As structural inequality persists and overt racial animus becomes rarer, the ability to attack policies that have a disproportionately adverse effect on racial and ethnic minorities is crucial. But while the disparate impact doctrine is vitally important for protecting equal opportunity, it is once again in the crosshairs. The Supreme Court has already rejected a private right of action to enforce the disparate impact standard under Title VI of the Civil Rights Act and may do so this term under the Fair Housing Act in Texas Department of Housing & Community Affairs v. Inclusive Communities Project. Conservatives have planned further attacks on disparate impact in other contexts, including employment and voting. How have advocates used the disparate impact standard to confront contemporary racial inequality, and how have litigators adapted to Supreme Court decisions limiting the availability of the disparate impact standard?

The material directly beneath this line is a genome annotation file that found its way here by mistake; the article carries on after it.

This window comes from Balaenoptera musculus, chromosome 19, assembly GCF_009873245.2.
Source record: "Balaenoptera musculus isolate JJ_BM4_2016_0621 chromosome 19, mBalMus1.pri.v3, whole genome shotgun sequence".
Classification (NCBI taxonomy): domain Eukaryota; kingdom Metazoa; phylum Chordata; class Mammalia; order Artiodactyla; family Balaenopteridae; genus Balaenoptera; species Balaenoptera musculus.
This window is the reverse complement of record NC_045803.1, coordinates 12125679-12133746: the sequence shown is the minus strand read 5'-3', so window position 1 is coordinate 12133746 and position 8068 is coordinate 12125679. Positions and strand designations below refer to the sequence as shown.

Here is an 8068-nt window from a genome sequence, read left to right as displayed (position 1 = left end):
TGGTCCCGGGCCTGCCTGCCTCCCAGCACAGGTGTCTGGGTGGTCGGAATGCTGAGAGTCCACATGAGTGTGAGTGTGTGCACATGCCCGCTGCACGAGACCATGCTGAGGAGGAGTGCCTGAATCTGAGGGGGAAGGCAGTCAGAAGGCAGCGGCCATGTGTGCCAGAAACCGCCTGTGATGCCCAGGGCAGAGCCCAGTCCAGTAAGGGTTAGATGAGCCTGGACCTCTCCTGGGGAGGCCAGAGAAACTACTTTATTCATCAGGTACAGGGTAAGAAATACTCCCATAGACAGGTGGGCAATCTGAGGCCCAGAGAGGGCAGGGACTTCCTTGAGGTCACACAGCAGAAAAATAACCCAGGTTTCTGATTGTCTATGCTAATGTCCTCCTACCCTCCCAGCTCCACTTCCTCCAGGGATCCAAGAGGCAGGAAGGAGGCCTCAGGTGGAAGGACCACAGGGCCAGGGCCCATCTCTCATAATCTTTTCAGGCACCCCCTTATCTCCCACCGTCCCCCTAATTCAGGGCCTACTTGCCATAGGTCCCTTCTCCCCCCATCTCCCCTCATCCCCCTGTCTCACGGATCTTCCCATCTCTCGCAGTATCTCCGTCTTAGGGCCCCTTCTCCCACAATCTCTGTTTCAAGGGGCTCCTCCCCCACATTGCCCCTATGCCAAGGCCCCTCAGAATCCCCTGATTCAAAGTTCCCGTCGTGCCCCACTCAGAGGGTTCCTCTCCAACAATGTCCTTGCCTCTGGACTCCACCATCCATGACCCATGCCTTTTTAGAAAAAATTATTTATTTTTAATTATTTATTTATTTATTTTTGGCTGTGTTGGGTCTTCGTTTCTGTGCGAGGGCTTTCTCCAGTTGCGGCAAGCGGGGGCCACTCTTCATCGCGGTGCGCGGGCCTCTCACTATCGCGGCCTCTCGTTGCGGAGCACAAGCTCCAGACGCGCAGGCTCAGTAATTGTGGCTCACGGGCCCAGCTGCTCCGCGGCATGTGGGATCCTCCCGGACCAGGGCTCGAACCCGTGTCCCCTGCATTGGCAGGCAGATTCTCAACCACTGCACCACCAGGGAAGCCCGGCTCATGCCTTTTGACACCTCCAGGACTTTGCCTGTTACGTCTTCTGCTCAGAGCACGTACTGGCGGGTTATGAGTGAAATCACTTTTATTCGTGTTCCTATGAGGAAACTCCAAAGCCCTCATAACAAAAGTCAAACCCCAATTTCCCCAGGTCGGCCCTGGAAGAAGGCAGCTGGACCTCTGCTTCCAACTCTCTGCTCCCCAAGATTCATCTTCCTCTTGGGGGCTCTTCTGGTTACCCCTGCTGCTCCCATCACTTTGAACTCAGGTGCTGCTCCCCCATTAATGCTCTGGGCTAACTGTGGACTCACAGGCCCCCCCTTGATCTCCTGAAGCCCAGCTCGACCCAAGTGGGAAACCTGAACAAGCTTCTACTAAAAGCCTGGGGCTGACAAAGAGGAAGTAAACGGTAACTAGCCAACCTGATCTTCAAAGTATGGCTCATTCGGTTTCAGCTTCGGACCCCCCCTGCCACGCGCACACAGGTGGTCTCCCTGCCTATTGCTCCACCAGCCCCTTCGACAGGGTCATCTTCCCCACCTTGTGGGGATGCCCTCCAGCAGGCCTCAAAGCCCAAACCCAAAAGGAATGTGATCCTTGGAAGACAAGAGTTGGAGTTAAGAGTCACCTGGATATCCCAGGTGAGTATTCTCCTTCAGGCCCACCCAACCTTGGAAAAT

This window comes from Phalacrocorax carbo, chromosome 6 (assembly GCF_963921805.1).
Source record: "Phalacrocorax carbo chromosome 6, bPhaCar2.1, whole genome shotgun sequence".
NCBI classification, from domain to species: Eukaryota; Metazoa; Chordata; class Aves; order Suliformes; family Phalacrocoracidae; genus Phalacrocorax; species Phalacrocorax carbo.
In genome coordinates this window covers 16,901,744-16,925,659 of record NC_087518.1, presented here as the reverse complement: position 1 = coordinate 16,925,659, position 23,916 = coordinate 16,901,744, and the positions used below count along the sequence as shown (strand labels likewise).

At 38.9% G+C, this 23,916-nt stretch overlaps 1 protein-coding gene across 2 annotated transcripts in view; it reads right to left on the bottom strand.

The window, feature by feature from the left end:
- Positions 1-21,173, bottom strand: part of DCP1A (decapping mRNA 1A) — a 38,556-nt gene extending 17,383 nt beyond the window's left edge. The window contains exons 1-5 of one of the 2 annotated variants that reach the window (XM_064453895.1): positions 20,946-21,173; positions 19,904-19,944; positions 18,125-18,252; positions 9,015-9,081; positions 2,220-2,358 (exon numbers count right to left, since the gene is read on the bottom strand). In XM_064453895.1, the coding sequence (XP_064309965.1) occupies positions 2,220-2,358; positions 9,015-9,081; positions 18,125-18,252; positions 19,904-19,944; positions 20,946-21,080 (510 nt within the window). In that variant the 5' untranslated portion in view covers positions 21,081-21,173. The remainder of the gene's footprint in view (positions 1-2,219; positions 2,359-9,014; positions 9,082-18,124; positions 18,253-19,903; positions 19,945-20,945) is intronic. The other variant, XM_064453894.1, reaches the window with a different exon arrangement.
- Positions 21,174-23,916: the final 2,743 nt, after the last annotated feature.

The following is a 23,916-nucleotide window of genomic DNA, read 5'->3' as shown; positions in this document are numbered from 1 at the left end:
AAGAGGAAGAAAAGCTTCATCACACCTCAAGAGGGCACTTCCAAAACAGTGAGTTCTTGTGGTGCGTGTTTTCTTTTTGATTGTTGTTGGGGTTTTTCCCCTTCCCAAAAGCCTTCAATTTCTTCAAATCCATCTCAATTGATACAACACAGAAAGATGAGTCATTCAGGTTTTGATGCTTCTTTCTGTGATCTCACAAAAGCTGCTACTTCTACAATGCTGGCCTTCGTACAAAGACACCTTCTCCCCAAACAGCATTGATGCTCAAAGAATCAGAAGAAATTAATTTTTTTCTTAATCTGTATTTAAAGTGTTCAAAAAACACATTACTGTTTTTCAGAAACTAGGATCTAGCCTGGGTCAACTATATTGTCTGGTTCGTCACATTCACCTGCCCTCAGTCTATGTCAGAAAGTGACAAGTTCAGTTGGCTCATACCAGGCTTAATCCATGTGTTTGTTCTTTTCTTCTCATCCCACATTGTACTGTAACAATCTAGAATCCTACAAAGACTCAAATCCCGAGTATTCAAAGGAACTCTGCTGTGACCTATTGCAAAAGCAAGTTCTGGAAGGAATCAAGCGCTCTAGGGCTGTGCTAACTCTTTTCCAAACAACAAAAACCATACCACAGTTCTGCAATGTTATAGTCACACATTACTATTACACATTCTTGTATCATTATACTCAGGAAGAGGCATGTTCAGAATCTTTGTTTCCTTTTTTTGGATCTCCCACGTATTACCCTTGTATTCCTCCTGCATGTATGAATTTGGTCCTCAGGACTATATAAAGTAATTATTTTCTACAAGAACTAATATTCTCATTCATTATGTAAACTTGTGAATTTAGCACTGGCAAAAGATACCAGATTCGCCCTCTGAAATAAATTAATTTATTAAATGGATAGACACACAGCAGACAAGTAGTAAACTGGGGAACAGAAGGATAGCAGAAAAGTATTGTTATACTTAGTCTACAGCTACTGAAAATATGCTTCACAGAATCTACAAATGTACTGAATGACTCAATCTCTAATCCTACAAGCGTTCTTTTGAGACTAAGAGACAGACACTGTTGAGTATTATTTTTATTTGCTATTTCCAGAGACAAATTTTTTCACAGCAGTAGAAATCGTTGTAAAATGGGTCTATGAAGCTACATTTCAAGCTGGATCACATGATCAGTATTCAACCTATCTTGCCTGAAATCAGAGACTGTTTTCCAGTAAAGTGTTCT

- Hon. Theodore McKee, Chief Judge, U.S. Court of Appeals for the Third Circuit
- William Consovoy, Partner, Consovoy McCarthy PLLC
- Elizabeth Julian, President, Inclusive Communities Project
- Janai Nelson, Associate Director-Counsel, NAACP Legal Defense and Educational Fund
- Neil S. Siegel, David W. Ichel Professor of Law and Professor of Political Science, Co-Director of the Program in Public Law, and Director of the D.C. Summer Institute on Law and Policy, Duke Law School